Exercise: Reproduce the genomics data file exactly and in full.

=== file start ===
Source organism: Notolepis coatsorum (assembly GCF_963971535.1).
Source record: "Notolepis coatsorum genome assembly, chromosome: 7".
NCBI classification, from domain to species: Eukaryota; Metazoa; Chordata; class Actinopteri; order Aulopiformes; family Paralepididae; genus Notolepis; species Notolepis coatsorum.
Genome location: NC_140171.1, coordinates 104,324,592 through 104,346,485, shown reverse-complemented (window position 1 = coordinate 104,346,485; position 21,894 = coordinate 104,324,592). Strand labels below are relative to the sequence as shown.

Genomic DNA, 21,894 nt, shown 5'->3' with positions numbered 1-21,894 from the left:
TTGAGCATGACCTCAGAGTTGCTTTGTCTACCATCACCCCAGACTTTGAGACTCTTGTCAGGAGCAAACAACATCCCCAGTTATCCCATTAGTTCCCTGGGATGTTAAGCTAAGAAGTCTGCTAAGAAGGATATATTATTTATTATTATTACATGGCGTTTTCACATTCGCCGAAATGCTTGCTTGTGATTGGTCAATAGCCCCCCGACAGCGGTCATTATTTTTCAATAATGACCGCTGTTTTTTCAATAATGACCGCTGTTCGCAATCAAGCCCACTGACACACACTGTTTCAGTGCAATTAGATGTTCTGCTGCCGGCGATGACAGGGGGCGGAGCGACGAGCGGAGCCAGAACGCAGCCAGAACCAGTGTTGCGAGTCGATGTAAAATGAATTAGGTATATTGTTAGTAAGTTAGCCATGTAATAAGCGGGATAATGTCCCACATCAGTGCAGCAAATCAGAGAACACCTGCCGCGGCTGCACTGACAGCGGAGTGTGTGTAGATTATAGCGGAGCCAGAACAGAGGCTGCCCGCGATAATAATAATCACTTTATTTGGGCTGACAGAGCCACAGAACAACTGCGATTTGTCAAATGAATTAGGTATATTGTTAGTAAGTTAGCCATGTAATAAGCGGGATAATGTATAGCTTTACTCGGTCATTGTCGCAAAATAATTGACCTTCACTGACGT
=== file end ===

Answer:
Source organism: Notolepis coatsorum (assembly GCF_963971535.1).
Source record: "Notolepis coatsorum genome assembly, chromosome: 7".
NCBI classification, from domain to species: Eukaryota; Metazoa; Chordata; class Actinopteri; order Aulopiformes; family Paralepididae; genus Notolepis; species Notolepis coatsorum.
Genome location: NC_140171.1, coordinates 104,324,592 through 104,346,485, shown reverse-complemented (window position 1 = coordinate 104,346,485; position 21,894 = coordinate 104,324,592). Strand labels below are relative to the sequence as shown.

Genomic DNA, 21,894 nt, shown 5'->3' with positions numbered 1-21,894 from the left:
TTGAGCATGACCTCAGAGTTGCTTTGTCTACCATCACCCCAGACTTTGAGACTCTTGTCAGGAGCAAACAACATCCCCAGTTATCCCATTAGTTCCCTGGGATGTTAAGCTAAGAAGTCTGCTAAGAAGGATATATTATTTATTATTATTACATGGCGTTTTCACATTCGCCGAAATGCTTGCTTGTGATTGGTCAATAGCCCCCCGACAGCGGTCATTATTTTTCAATAATGACCGCTGTTTTTTCAATAATGACCGCTGTTCGCAATCAAGCCCACTGACACACACTGTTTCAGTGCAATTAGATGTTCTGCTGCCGGCGATGACAGGGGGCGGAGCGACGAGCGGAGCCAGAACGCAGCCAGAACCAGTGTTGCGAGTCGATGTAAAATGAATTAGGTATATTGTTAGTAAGTTAGCCATGTAATAAGCGGGATAATGTCCCACATCAGTGCAGCAAATCAGAGAACACCTGCCGCGGCTGCACTGACAGCGGAGTGTGTGTAGATTATAGCGGAGCCAGAACAGAGGCTGCCCGCGATAATAATAATCACTTTATTTGGGCTGACAGAGCCACAGAACAACTGCGATTTGTCAAATGAATTAGGTATATTGTTAGTAAGTTAGCCATGTAATAAGCGGGATAATGTATAGCTTTACTCGGTCATTGTCGCAAAATAATTGACCTTCACTGACGT